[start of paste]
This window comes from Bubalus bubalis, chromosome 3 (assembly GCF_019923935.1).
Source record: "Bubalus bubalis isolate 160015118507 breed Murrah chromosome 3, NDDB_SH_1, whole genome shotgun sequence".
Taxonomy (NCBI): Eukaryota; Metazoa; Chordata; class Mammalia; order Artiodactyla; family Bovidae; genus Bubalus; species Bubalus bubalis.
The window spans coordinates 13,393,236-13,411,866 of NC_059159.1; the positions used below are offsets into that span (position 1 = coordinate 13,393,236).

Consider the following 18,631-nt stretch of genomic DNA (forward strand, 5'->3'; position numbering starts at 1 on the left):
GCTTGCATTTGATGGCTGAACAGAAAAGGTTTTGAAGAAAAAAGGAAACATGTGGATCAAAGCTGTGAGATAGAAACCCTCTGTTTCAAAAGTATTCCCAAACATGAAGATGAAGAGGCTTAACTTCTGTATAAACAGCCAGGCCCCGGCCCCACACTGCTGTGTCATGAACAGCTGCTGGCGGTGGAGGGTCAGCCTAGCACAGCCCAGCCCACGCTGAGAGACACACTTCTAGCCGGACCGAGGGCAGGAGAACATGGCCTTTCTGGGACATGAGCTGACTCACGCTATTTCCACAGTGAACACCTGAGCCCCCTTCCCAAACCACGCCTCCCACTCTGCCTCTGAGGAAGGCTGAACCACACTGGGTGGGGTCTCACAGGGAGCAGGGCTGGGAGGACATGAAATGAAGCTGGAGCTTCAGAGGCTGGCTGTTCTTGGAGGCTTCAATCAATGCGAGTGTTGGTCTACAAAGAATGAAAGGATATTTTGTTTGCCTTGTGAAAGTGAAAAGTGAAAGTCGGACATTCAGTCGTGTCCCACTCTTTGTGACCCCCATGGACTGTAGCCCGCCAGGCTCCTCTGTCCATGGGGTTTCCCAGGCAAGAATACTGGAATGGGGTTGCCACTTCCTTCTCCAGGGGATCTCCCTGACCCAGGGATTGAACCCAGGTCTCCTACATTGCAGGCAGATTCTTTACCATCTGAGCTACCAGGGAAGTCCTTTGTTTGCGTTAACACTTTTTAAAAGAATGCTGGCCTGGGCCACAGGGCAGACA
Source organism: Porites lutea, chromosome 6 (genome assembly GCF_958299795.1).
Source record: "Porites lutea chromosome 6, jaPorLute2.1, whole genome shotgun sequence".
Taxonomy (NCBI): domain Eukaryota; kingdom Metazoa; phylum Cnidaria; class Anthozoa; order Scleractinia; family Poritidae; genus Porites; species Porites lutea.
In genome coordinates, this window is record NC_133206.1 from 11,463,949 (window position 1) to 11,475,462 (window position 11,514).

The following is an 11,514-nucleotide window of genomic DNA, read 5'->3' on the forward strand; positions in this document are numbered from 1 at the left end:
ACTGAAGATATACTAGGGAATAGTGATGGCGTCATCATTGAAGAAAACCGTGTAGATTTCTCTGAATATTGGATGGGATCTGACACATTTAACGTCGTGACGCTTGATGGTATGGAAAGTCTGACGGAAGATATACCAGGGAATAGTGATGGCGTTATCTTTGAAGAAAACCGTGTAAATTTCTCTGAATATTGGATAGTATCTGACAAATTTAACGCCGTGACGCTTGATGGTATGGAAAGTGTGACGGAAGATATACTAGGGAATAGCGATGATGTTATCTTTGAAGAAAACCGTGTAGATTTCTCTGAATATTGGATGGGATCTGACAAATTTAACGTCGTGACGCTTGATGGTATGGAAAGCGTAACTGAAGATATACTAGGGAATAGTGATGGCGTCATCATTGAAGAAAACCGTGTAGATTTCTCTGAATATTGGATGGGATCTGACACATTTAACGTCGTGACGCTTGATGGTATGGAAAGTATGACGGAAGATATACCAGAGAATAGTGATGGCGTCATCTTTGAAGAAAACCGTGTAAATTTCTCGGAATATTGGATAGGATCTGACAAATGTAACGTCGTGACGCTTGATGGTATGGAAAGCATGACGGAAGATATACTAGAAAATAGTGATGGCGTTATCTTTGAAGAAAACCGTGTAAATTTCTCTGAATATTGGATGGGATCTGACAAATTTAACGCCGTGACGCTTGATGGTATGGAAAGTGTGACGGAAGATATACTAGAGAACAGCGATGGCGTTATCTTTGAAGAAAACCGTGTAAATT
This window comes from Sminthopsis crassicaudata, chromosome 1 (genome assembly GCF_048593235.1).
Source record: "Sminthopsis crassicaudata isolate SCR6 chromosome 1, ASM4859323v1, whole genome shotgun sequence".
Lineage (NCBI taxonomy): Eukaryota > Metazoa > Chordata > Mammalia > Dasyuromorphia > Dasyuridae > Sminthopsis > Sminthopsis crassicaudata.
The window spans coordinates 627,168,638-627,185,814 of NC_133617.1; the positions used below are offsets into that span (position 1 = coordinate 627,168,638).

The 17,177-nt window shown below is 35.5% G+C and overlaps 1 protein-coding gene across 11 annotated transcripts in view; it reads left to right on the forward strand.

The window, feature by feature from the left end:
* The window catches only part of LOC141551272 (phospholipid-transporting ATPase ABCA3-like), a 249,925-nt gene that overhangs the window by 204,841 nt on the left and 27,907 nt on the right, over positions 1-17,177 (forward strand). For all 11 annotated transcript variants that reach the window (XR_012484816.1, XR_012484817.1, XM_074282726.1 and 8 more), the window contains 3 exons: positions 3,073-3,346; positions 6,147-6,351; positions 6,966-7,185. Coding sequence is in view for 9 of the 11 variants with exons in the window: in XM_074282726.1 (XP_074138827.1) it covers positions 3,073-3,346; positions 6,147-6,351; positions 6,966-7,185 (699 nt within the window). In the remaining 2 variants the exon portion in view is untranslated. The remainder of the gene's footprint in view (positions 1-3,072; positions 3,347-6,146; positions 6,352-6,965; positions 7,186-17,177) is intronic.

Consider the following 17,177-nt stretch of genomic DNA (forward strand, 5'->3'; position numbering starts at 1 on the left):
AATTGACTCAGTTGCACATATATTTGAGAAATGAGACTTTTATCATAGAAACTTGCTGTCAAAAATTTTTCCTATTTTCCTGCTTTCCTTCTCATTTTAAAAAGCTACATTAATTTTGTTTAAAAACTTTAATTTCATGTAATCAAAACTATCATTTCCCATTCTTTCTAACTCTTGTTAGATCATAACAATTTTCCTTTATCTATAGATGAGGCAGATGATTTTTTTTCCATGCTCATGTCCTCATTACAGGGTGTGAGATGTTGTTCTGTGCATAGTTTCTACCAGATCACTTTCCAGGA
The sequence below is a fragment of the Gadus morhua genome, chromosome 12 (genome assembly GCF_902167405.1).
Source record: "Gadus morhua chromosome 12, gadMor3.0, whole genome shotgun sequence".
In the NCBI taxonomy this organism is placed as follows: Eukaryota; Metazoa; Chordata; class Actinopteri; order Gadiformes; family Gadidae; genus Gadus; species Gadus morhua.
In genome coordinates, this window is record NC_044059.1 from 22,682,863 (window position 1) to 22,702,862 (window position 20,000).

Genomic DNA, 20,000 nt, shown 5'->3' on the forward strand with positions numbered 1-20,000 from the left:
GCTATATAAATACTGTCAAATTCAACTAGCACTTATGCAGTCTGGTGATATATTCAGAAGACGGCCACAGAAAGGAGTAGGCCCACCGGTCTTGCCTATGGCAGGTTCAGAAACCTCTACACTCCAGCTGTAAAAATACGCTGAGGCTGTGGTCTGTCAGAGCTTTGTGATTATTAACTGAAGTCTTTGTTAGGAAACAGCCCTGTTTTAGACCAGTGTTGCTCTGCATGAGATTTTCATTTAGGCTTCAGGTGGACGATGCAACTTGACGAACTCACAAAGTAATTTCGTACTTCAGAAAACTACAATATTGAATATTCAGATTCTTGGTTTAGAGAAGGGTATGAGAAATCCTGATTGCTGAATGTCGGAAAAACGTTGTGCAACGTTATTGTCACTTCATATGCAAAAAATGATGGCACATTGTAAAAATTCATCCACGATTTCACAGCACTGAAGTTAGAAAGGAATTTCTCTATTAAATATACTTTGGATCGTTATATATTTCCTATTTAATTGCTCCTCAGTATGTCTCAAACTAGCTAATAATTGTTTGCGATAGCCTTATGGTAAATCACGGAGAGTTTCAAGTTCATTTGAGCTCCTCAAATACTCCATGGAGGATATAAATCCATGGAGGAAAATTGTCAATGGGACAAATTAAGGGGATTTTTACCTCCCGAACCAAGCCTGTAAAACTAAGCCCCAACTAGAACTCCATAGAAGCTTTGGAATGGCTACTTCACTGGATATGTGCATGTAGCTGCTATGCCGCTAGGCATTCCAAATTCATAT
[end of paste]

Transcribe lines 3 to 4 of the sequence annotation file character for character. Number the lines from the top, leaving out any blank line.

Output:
Taxonomy (NCBI): Eukaryota; Metazoa; Chordata; class Mammalia; order Artiodactyla; family Bovidae; genus Bubalus; species Bubalus bubalis.
The window spans coordinates 13,393,236-13,411,866 of NC_059159.1; the positions used below are offsets into that span (position 1 = coordinate 13,393,236).